Corruption risks affecting military operations – from peace and stabilisation operations to security assistance – will vary from mission to mission and country to country. However, our survey of previous interventions indicates that the key pathways through which corruption affects international operations and, conversely, through which international missions can contribute to or mitigate corruption, do show similarities. We have selected and analysed five of them.
The pathways selected and discussed here are not guidance for a comprehensive corruption-related assessment of the mission area of operations. Rather, they are a focused look at the ways in which corruption can affect international operations, and the way in which missions can exacerbate or mitigate corruption risks. They are meant to guide mission analysis of its own potential impact rather than guide the design of an anti-corruption programme of reform, which needs to be a comprehensive, joint effort based on an assessment of host nation government institutions, prevalence and type of corrupt practices, and possible entry points for reform. Our goal is narrower: we aim to show the main pathways through which mission activities connect with the environment, and analyse mitigation measures which can help manage mission-related corruption risks.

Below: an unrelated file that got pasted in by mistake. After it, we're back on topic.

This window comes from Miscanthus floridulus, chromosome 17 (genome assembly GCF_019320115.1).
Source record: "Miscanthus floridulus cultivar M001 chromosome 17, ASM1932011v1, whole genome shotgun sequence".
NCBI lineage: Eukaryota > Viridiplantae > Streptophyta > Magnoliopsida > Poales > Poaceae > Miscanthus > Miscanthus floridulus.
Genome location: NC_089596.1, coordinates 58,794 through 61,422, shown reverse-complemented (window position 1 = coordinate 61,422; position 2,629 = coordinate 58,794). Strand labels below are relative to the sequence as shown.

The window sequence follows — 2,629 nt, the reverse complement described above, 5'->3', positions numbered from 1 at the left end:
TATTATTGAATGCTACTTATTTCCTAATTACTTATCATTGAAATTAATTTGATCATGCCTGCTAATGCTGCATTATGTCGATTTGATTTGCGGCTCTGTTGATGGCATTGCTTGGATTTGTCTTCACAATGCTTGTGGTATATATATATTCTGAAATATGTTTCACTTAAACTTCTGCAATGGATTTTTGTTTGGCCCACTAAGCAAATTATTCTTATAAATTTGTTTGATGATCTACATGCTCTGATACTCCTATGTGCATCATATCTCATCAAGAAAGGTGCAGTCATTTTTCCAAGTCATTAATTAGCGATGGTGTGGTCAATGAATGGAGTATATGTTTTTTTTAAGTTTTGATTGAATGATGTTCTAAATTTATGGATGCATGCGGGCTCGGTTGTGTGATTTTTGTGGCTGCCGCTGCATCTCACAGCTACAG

These pathways run through three levels of military interventions: from strategic-political to operational and tactical, and their manifestations often affect all levels. For example, diverting money from mission sustainment contracts can affect the tactical level as contractors deliver poor-quality items or demand or offer bribes; however, depending on the scale of the contract, this can also be an operational or a strategic concern. Similarly, relations with local stakeholders can enable corruption at a tactical level if the mission turns a blind eye to checkpoint extortion; it can be strategic when mission leadership strengthens criminal patronage networks that capture the government. Each pathway comes with indicators and warnings that could suggest a particular type of corruption is occurring. However, while monitoring these indicators is the first step to identifying and ultimately countering corruption, observing them does not necessarily mean that there is corruption. In some cases, they could point instead to a lack of resources and low competencies, and the attendant remedies would be different.